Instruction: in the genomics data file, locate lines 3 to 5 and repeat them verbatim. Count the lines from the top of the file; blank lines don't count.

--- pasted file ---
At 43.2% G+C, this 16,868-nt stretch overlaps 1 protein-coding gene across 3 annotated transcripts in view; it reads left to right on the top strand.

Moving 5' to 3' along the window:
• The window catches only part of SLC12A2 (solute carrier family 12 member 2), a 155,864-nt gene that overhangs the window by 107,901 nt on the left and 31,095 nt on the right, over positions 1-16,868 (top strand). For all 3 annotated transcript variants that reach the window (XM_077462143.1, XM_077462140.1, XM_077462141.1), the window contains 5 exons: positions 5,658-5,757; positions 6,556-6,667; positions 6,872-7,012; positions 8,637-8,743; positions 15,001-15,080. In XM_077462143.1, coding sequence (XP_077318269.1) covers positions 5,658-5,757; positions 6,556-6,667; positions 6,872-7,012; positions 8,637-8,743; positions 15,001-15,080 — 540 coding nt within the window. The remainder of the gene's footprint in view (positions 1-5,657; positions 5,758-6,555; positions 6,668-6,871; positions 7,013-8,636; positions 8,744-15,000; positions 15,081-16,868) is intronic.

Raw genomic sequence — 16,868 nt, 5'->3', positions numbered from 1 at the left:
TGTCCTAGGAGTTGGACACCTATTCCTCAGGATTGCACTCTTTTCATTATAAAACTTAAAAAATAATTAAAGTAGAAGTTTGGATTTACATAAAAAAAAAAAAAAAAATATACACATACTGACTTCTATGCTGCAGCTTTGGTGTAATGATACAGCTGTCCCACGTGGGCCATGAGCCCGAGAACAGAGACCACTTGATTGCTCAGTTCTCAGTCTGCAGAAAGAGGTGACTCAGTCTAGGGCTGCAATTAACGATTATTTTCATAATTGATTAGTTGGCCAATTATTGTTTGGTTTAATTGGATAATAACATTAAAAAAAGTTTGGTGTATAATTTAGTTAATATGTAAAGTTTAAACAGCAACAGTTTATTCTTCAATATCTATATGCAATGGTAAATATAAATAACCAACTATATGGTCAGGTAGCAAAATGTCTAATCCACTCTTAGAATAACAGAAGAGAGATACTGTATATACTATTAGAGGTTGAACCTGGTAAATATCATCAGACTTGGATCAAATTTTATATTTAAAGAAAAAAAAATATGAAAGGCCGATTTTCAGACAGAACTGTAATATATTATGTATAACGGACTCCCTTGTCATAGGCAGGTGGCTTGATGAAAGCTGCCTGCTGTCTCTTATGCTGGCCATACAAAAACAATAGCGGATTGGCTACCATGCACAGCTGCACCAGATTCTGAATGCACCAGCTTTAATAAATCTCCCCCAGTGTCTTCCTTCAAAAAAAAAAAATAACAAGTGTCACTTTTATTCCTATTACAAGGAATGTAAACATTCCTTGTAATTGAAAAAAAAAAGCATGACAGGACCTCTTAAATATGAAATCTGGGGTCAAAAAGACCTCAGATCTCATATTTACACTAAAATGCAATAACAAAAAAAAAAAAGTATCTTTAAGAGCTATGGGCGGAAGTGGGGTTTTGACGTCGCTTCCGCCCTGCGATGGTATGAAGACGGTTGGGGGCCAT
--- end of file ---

• The window catches only part of SLC12A2 (solute carrier family 12 member 2), a 155,864-nt gene that overhangs the window by 107,901 nt on the left and 31,095 nt on the right, over positions 1-16,868 (top strand). For all 3 annotated transcript variants that reach the window (XM_077462143.1, XM_077462140.1, XM_077462141.1), the window contains 5 exons: positions 5,658-5,757; positions 6,556-6,667; positions 6,872-7,012; positions 8,637-8,743; positions 15,001-15,080. In XM_077462143.1, coding sequence (XP_077318269.1) covers positions 5,658-5,757; positions 6,556-6,667; positions 6,872-7,012; positions 8,637-8,743; positions 15,001-15,080 — 540 coding nt within the window. The remainder of the gene's footprint in view (positions 1-5,657; positions 5,758-6,555; positions 6,668-6,871; positions 7,013-8,636; positions 8,744-15,000; positions 15,081-16,868) is intronic.

Raw genomic sequence — 16,868 nt, 5'->3', positions numbered from 1 at the left:
TGTCCTAGGAGTTGGACACCTATTCCTCAGGATTGCACTCTTTTCATTATAAAACTTAAAAAATAATTAAAGTAGAAGTTTGGATTTACATAAAAAAAAAAAAAAAAATATACACATACTGACTTCTATGCTGCAGCTTTGGTGTAATGATACAGCTGTCCCACGTGGGCCATGAGCCCGAGAACAGAGACCACTTGATTGCTCAGTTCTCAGTCTGCAGAAAGAGGTGACTCAGTCTAGGGCTGCAATTAACGATTATTTTCATAATTGATTAGTTGGCCAATTATTGTTTGGTTTAATTGGATAATAACATTAAAAAAAGTTTGGTGTATAATTTAGTTAATATGTAAAGTTTAAACAGCAACAGTTTATTCTTCAATATCTATATGCAATGGTAAATATAAATAACCAACTATATGGTCAGGTAGCAAAATGTCTAATCCACTCTTAGAATAACAGAAGAGAGATACTGTATATACTATTAGAGGTTGAACCTGGTAAATATCATCAGACTTGGATCAAATTTTATATTTAAAGAAAAAAAAATATGAAAGGCCGATTTTCAGACAGAACTGTAATATATTATGTATAACGGACTCCCTTGTCATAGGCAGGTGGCTTGATGAAAGCTGCCTGCTGTCTCTTATGCTGGCCATACAAAAACAATAGCGGATTGGCTACCATGCACAGCTGCACCAGATTCTGAATGCACCAGCTTTAATAAATCTCCCCCAGTGTCTTCCTTCAAAAAAAAAAAATAACAAGTGTCACTTTTATTCCTATTACAAGGAATGTAAACATTCCTTGTAATTGAAAAAAAAAAGCATGACAGGACCTCTTAAATATGAAATCTGGGGTCAAAAAGACCTCAGATCTCATATTTACACTAAAATGCAATAACAAAAAAAAAAAAGTATCTTTAAGAGCTATGGGCGGAAGTGGGGTTTTGACGTCGCTTCCGCCCTGCGATGGTATGAAGACGGTTGGGGGCCAT